Brandon Clarke never thought he would become an NBA player until March of his last season at Gonzaga. He started at a smaller school in San Jose State in 2015 where he began the evolution to become the player he is now. He transferred to Gonzaga and redshirted for the 2017-2018 season. Clarke wasn’t on any draft boards until the very end of his tenure at Gonzaga. He quite literally never thought he would be here in the NBA. He was selected 21st overall by the Oklahoma City Thunder on that fateful night in 2019 when he was shipped over to Memphis for the draft rights to forward Darius Bazley and a second-round pick. The Grizzlies got themselves a steal in that draft and Clarke found a place he knew he could call home.
Clarke made an immediate impact during his rookie year, earning a spot on the All-Rookie First Team along with fellow Grizzly and first-round pick Ja Morant. Clarke averaged 12.1 PPG and 5.9 RPG while shooting 61.8% from the floor and 75.9% from the line in 58 games (22.4 MPG). He also converted 35.9% of his 64 three-point attempts on the season. Clarke also showed the ability to space the floor at times, though it was in low volume percentages. In year two, Clarke was still productive but developed a hitch in his shooting motion which caused his average percentage across the board to drop slightly. In 59 games (24.0 MPG), he averaged 10.3 PPG, 5.6 RPG, 1.0 SPG, and 0.9 BPG on .517/.260/.690 shooting. He only attempted an average of 1.3 three-point attempts per game, dropping his season percentage down to 56.5%.
In the 2021-2022 season is where we really saw Clarke start to hit his stride and find his own. Instead of focusing on his weaknesses, he decided to play up to his strengths and this worked fairly well for the Grizzlies. His shooting percentages picked up slightly and he was a crucial piece in the Grizzlies getting past the Timberwolves in their first-round playoff series. Clarke took advantage of second-chance points and shooting 67.9% from the floor and 65.7% from the line, this was something that the Timberwolves had no answer for. While Minnesota didn’t have an answer for Clarke, the Golden State Warriors did. The Warriors’ defense was much more effective in neutralizing Clarke during the second-round playoff series where the Grizzlies would end up being knocked out of contention.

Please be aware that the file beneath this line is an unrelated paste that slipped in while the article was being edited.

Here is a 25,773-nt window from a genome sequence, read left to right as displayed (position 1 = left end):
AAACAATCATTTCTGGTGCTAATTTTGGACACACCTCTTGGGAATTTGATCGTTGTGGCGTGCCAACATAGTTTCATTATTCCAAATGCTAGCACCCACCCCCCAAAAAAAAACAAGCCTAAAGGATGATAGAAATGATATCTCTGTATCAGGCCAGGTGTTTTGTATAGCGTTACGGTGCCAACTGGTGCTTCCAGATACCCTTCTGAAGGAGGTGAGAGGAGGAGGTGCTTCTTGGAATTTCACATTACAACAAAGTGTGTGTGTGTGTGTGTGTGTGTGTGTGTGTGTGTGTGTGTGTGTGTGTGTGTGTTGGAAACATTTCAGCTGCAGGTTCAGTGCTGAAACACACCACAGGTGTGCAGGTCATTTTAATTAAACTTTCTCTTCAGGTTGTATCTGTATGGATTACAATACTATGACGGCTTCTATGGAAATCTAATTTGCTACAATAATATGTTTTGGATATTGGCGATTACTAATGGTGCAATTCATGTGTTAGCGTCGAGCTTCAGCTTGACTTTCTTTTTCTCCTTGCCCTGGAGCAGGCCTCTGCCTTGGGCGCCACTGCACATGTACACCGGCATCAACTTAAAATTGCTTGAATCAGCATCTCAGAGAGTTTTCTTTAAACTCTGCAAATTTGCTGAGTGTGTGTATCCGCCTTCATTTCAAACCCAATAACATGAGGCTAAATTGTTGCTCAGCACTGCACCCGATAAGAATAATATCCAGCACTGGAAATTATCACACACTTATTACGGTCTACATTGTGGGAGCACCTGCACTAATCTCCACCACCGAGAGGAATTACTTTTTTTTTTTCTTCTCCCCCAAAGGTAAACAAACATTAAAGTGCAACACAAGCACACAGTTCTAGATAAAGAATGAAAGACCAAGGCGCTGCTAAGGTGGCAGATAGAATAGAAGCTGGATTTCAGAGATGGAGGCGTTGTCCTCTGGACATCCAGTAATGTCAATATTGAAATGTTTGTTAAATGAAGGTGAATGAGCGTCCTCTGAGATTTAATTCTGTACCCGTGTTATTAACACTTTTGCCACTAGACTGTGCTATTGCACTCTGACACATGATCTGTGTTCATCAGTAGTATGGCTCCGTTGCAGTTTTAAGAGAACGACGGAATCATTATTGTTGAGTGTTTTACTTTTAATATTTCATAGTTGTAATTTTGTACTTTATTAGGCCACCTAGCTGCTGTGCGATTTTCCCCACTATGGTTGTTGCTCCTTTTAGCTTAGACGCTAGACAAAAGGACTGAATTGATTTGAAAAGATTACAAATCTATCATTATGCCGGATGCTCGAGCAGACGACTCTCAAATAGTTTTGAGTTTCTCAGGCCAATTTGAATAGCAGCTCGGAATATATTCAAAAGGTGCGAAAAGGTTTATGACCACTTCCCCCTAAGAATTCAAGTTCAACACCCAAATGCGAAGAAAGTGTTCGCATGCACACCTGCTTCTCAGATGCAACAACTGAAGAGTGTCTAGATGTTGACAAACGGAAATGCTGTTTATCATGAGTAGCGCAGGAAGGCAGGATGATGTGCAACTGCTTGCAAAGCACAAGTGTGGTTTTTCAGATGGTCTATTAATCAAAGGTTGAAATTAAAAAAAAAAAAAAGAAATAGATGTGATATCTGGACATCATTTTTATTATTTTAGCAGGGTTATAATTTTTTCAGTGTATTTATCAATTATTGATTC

We’re officially 26 games into the 2022-2023 season and Clarke has shown that he’s improved on his weaknesses while building up his strengths. Though Clarke lacks the bulk to compete down low he has somehow found a way to get past that and utilize it. At 6’8” and 215 pounds with a 6’8.25 wingspan, Clarke still has a size disadvantage a vast majority of the time. It’s a good thing that he has a best friend in 6’10” forward/center Jaren Jackson Jr, who offers plenty of size and versatility options. When Jackson Jr and Clarke are on the court together the chemistry that they have is dynamic and stunning. Each of them can do things that the other may struggle with, it’s simple complimentary basketball. They elevate each other on both sides of the court, especially on the defensive side of the ball. Clarke has been dynamic on defense this season, and we call Jaren Jackson Jr. the Block Panther for a reason.
Clarke’s evolution is not only paying off for him but for his teammates as well. His role has seen him in the starting lineup and coming off the bench as a reserve this season. No matter what unit he’s played with he adds an extra level of energy, attitude, and confidence, which is something that the Grizzlies are becoming known for with the likes of All-Star leader Morant. When Morant sits, Clarke has been the one to bring energy to players like Tyus Jones, David Roddy, and Santi Aldama. The scariest part of Clarke’s evolution is that he’s just getting started. Clarke just signed an extension locking him in as a Grizzly for four more years in October, a very well-deserved contract for a player who won’t hesitate to put the Grizzlies on his back when they need a pick-me-up.